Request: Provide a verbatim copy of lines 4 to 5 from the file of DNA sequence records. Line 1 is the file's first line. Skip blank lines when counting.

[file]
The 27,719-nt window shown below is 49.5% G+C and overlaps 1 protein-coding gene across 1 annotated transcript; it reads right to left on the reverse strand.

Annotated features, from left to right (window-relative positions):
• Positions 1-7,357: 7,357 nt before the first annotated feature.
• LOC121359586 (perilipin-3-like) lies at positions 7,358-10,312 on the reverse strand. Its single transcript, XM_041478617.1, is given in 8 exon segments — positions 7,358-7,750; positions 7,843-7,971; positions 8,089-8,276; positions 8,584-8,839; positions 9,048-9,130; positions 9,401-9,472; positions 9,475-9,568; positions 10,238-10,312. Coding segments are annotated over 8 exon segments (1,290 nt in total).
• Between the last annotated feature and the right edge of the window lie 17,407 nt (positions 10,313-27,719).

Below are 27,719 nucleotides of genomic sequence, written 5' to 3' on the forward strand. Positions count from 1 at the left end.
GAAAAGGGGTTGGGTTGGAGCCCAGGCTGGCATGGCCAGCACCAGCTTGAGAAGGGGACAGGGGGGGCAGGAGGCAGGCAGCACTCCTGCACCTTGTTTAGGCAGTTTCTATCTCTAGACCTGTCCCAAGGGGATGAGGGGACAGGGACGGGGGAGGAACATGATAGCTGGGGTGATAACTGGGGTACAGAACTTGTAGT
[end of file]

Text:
• LOC121359586 (perilipin-3-like) lies at positions 7,358-10,312 on the reverse strand. Its single transcript, XM_041478617.1, is given in 8 exon segments — positions 7,358-7,750; positions 7,843-7,971; positions 8,089-8,276; positions 8,584-8,839; positions 9,048-9,130; positions 9,401-9,472; positions 9,475-9,568; positions 10,238-10,312. Coding segments are annotated over 8 exon segments (1,290 nt in total).
• Between the last annotated feature and the right edge of the window lie 17,407 nt (positions 10,313-27,719).